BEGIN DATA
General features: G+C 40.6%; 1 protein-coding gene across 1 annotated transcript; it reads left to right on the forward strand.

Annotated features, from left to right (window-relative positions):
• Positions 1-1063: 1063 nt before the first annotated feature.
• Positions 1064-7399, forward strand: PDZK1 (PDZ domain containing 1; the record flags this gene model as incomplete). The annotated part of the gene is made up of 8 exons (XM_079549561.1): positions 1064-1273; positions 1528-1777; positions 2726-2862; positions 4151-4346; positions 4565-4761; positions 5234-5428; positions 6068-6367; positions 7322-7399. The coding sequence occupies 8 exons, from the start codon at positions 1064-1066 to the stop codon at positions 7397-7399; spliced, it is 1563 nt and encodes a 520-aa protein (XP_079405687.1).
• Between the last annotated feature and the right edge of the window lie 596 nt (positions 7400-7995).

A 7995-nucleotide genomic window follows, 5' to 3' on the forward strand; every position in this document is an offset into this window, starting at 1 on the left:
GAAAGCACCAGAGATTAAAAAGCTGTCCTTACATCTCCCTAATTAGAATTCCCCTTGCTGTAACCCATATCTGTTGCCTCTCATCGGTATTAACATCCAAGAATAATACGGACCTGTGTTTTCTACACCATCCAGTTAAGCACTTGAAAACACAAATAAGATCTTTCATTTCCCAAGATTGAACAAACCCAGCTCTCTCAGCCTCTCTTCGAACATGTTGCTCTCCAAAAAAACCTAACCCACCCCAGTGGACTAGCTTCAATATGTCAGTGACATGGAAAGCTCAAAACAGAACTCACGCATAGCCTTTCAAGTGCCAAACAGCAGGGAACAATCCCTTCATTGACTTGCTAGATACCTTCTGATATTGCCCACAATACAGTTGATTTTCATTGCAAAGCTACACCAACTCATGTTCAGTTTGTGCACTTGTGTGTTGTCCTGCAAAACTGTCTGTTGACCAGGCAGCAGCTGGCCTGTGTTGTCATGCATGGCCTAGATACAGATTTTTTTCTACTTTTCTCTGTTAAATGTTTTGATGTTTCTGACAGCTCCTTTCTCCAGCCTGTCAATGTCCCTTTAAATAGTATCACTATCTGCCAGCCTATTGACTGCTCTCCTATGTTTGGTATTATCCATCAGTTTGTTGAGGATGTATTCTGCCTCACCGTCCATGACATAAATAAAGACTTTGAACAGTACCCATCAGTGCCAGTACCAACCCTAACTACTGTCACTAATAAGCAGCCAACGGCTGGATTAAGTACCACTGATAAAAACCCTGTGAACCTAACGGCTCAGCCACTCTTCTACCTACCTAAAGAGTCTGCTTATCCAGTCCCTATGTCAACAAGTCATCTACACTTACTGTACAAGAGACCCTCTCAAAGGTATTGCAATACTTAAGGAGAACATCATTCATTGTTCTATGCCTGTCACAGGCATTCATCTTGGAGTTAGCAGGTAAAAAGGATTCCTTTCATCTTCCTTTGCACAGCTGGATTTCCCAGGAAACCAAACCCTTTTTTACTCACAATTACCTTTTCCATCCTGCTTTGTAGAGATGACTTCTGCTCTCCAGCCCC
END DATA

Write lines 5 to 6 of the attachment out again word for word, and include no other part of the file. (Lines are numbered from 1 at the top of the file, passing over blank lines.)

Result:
• Between the last annotated feature and the right edge of the window lie 596 nt (positions 7400-7995).

A 7995-nucleotide genomic window follows, 5' to 3' on the forward strand; every position in this document is an offset into this window, starting at 1 on the left: